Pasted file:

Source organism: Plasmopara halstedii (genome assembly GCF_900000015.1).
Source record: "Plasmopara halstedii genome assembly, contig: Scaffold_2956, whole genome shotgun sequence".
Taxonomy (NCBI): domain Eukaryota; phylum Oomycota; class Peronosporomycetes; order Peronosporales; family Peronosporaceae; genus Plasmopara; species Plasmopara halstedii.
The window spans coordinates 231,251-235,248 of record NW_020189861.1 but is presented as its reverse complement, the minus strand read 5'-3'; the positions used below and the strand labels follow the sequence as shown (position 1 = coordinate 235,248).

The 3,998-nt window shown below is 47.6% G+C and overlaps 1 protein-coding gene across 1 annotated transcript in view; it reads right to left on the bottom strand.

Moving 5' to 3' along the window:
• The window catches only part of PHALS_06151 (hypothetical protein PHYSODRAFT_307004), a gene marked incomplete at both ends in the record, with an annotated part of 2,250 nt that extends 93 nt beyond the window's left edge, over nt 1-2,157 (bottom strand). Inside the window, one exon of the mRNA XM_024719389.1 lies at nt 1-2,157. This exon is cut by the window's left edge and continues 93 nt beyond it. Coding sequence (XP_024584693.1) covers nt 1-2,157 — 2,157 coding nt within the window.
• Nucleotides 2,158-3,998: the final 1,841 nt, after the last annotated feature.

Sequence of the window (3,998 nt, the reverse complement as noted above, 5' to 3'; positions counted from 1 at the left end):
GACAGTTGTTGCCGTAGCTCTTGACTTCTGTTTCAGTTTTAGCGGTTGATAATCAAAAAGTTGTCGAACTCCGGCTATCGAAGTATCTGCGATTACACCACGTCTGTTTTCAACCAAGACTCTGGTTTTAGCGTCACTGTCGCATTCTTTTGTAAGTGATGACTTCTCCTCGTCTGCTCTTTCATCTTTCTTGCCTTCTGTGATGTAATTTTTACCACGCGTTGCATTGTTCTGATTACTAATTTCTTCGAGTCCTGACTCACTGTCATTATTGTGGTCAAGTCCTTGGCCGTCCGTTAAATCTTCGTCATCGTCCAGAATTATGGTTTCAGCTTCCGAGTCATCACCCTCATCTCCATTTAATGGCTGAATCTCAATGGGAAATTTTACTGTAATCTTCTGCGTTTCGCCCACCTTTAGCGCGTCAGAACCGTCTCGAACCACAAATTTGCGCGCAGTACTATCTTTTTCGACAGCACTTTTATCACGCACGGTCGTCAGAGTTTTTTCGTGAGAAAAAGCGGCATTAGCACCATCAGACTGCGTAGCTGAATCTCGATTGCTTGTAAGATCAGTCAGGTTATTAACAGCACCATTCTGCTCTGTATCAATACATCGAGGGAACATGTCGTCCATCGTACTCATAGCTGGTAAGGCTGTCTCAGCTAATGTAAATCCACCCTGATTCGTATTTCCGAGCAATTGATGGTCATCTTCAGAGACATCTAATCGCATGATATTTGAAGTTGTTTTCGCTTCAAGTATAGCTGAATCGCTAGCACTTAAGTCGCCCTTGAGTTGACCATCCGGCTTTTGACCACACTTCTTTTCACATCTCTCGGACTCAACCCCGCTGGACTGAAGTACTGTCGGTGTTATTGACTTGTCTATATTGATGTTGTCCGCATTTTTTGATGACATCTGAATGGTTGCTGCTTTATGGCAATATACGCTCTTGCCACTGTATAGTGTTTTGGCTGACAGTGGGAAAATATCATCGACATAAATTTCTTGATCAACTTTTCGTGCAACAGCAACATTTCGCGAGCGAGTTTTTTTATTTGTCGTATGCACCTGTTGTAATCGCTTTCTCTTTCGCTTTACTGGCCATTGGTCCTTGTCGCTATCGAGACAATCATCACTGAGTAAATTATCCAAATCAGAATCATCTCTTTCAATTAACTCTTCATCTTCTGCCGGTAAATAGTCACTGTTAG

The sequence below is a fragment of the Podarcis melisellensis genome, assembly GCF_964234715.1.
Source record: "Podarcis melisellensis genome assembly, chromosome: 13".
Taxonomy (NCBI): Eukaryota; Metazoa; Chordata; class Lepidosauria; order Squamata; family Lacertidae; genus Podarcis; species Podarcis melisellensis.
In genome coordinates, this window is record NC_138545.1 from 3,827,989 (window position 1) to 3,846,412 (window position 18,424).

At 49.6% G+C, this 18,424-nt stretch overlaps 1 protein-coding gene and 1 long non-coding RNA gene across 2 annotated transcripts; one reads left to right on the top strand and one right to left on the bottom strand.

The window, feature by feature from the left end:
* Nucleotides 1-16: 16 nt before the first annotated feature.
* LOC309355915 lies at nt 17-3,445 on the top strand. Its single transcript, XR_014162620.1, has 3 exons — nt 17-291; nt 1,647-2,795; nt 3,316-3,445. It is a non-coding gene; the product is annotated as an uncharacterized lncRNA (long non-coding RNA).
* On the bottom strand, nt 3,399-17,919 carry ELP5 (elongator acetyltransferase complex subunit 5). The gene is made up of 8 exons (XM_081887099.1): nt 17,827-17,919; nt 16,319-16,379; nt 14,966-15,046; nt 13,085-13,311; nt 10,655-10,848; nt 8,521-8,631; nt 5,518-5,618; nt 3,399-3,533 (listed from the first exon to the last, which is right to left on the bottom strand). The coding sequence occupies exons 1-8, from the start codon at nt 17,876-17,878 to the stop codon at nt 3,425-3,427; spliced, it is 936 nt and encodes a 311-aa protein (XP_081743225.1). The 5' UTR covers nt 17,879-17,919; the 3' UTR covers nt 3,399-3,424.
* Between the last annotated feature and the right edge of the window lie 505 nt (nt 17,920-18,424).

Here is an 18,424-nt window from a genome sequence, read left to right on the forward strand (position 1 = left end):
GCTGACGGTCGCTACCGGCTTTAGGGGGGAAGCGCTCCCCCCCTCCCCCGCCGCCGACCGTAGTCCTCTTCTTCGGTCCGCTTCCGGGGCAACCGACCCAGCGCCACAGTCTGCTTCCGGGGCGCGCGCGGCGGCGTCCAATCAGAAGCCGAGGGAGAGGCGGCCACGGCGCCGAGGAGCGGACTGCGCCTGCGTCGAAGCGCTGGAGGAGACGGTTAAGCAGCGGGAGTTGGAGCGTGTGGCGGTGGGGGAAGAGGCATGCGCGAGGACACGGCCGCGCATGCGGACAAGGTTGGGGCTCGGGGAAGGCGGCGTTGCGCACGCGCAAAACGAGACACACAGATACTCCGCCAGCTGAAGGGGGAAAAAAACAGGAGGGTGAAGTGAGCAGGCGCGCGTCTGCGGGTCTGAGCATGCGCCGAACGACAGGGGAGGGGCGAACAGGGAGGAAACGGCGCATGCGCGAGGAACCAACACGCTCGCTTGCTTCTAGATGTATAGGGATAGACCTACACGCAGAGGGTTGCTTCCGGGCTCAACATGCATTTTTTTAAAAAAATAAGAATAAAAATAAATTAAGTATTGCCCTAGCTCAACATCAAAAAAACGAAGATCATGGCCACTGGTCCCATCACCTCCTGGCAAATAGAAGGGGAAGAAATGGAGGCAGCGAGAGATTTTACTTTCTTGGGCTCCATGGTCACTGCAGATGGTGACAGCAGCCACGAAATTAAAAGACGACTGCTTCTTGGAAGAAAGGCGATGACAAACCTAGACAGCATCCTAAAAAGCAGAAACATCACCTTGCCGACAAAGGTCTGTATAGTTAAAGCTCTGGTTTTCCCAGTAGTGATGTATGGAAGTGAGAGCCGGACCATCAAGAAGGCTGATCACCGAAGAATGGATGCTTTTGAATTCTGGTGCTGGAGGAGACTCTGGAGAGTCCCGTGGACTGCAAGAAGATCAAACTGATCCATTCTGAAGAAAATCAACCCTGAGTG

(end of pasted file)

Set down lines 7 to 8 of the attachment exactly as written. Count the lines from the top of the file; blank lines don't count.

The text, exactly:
• The window catches only part of PHALS_06151 (hypothetical protein PHYSODRAFT_307004), a gene marked incomplete at both ends in the record, with an annotated part of 2,250 nt that extends 93 nt beyond the window's left edge, over nt 1-2,157 (bottom strand). Inside the window, one exon of the mRNA XM_024719389.1 lies at nt 1-2,157. This exon is cut by the window's left edge and continues 93 nt beyond it. Coding sequence (XP_024584693.1) covers nt 1-2,157 — 2,157 coding nt within the window.
• Nucleotides 2,158-3,998: the final 1,841 nt, after the last annotated feature.